No Special Changes for the Minnesota Vikings

JP FrederickCorrespondent IMay 18, 2009

JACKSONVILLE, FL - NOVEMBER 23:  Head coach Brad Childress of the Minnesota Vikings watches the action in a game against the Jacksonville Jaguars during the game at Jacksonville Municipal Stadium on November 23, 2008 in Jacksonville, Florida.  (Photo by Sam Greenwood/Getty Images)

There are no surprises with the Minnesota Vikings. No disguises, no illusions.

Well, outside of that whole Love Boat thing. That was surprising.

The Vikings are the cliched smash-mouth team. Barring unforeseen injuries or the miraculous return of Fran Tarkenton, nothing is going to change that.

Even with some slight changes to the framework, the Vikings are going to look almost identical to past year's models.

The more things change, eh?

Offensive coordinator Darrell Bevell calls a pretty pedestrian game in comparison to his contemporaries, but that works for his team—somewhat. The Vikings had the NFL's fifth highest rushing yards per game last year at 145, and they were number one in that category the year before with 164 ypg.

But despite a consistently efficient and sometimes spectacular running game, the Vikings could only muster 1.87 pts/drive last year, 16th best in the NFL—or league average.

With Adrian Peterson in the backfield, and an offensive line featuring perennial pro bowlers Bryant McKinnie and Steve Hutchinson, the Vikings can get away with being one-dimensional—to a point. Adding the wholly mammoth offensive tackle from Oklahoma, Phil Loadholt, looks to add to the run-blocking potential of the line.

Second-year player John Sullivan replacing long-time center Matt Birk is a storyline to follow throughout the year. His performance—like that of every lineman—will determine if Adrian Peterson can run like an atomic train against eight-man fronts.

Because while the running game has been and should be good for the Vikings, the passing game has been and should be inconsistent.

The Vikings brass believe recently acquired Sage Rosenfels, or somewhat incumbent Tarvaris Jackson, or the fancy-pants Wranglers spokesman can help a passing game that was 25th in the league last year with 184 ypg.

All of the quarterbacks have question marks: Sage is a career journeyman, Tarvaris was a big reason the passing game was 25th last year and 28th the year before, and the Wranglers guy doesn't even play professional football. For now...

Vikings faithful have high hopes that first-round selection Percy Harvin will produce the lightning the passing game lacks (with the exception of the occasional bomb to Bernard Berrian).

But recent trends suggest that the rookie year is difficult for receivers. Percy could create a few YouTube plays out of nothing, but the odds are stacked against him having a Moss-like impact on the passing game.

So no real changes to the offense: Harvin will get some reverses and screens, the quarterback—whoever it may be—will have some good and some bad games, and Adrian will still butter the bread.

Bevell will have to work hard on developing the passing game and the young lineman if this team is going to make it to the playoffs, and win in the playoffs, though. His job likely depends on it.

Defensive coordinator Leslie Frazier has some slight tinkering to do with the pass defense, and absolutely no tinkering with the run defense.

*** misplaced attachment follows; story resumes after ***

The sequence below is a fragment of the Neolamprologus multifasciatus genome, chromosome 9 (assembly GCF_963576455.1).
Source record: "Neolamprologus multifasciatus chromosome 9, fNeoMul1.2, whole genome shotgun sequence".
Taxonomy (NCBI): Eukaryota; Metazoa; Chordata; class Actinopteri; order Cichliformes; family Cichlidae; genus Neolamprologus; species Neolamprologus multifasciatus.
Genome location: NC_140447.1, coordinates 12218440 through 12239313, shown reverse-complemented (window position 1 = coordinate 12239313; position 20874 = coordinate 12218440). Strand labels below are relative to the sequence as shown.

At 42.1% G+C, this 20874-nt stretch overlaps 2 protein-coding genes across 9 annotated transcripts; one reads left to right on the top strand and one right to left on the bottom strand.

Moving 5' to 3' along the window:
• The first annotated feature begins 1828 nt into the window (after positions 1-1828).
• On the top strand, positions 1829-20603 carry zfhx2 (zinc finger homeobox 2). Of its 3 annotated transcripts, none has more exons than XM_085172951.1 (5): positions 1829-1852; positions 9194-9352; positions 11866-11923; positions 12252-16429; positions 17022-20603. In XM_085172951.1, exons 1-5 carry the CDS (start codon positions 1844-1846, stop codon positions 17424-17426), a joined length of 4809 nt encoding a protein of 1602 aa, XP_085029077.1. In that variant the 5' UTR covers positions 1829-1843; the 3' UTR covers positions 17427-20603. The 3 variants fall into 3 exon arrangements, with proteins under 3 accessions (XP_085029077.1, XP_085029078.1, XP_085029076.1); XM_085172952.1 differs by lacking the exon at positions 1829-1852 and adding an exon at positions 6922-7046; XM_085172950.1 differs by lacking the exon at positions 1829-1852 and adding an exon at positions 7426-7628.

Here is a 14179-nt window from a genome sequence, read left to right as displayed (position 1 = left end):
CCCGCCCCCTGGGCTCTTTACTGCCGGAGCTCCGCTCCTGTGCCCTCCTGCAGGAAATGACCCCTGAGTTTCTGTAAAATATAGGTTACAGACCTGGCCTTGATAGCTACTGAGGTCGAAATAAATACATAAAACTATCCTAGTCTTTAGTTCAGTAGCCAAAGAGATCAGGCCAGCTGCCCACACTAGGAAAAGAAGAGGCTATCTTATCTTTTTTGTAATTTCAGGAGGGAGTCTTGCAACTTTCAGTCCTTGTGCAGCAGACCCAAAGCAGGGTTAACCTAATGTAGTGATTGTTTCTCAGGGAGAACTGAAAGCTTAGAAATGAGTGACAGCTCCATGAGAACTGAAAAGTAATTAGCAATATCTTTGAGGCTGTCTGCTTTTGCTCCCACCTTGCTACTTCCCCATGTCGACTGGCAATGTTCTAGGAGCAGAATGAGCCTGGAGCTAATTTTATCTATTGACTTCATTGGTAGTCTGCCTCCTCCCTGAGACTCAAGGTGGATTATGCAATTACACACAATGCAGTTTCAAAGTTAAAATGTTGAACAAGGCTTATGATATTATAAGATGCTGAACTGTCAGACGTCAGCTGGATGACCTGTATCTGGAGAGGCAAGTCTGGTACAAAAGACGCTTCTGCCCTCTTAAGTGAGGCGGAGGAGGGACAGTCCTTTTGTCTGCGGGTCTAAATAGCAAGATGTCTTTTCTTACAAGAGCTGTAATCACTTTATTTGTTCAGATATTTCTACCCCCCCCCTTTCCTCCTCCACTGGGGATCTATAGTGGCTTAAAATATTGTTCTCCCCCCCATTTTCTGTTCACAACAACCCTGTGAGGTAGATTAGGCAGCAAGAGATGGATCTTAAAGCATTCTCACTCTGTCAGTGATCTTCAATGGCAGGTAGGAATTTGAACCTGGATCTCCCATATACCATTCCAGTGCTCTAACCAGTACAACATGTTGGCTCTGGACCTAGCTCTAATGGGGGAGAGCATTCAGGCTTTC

With Kevin and Pat Williams at defensive tackle, the Vikings have ranked first in rushing defense the past three years, allowing an average of 71 ypg over that span. They should only improve on that number this year with returning middle linebacker E.J. Henderson, who missed 12 games last year due to injury.

The pass defense was 18th in the league last year, due to an inconsistent pass rush, a cover-two bend-but-don't-break approach, and opponents ditching the running game.

Second-year player Tyrell Johnson got a lot of action last year, and the team feels comfortable about him replacing safety Darren Sharper. He will provide speed that Sharper lacked, but it remains to be seen if Johnson will be an improvement over Sharper.

On the other side of the Mullet, Ray Edwards needs to play up to his potential and help out the secondary.

The Vikings defense shouldn't see a dip in performance as long as the Williams Wall stays intact and not suspended.

A misleading statistic about the Vikings defense is the 20.8 pts/game they gave up last year, 13th best in the NFL. While 13th is an above-average ranking, the defense actually gave up 18.2 pts/game, which would have been fifth in the league.

The discrepancy is because of the Vikings special teams: it gave up four return touchdowns and seven touchdowns overall last year, an NFL record.

That performance earned special teams coach Paul Ferraro a job as the St. Louis Rams linebacker coach, and then assistant special teams coach Brian Murphy was  promoted to special teams coach.

Makes sense.

The special teams unit will be the biggest difference from last year's Vikings team; actually, "the Vikings better make sure the special teams is different from last year," might be a better way to say that.

They lost a key member—Heath Farwell—to injury early last year. His return, and draft picks Asher Allen and Jasper Brinkley, are expected to patch the holes in the defensive return game.

Harvin could contribute some of his flash to the offensive return game, but who knows if head coach Brad Childress will use Harvin like his Florida coach Urban Meyer did: as an offensive player only, afraid of Harvin suffering an injury on a special teams play. 

If Harvin isn't the return man, expect to see a plethora of Vikings return kicks and punts this year, just like in the past few years.

Because the more things change, well, you know.


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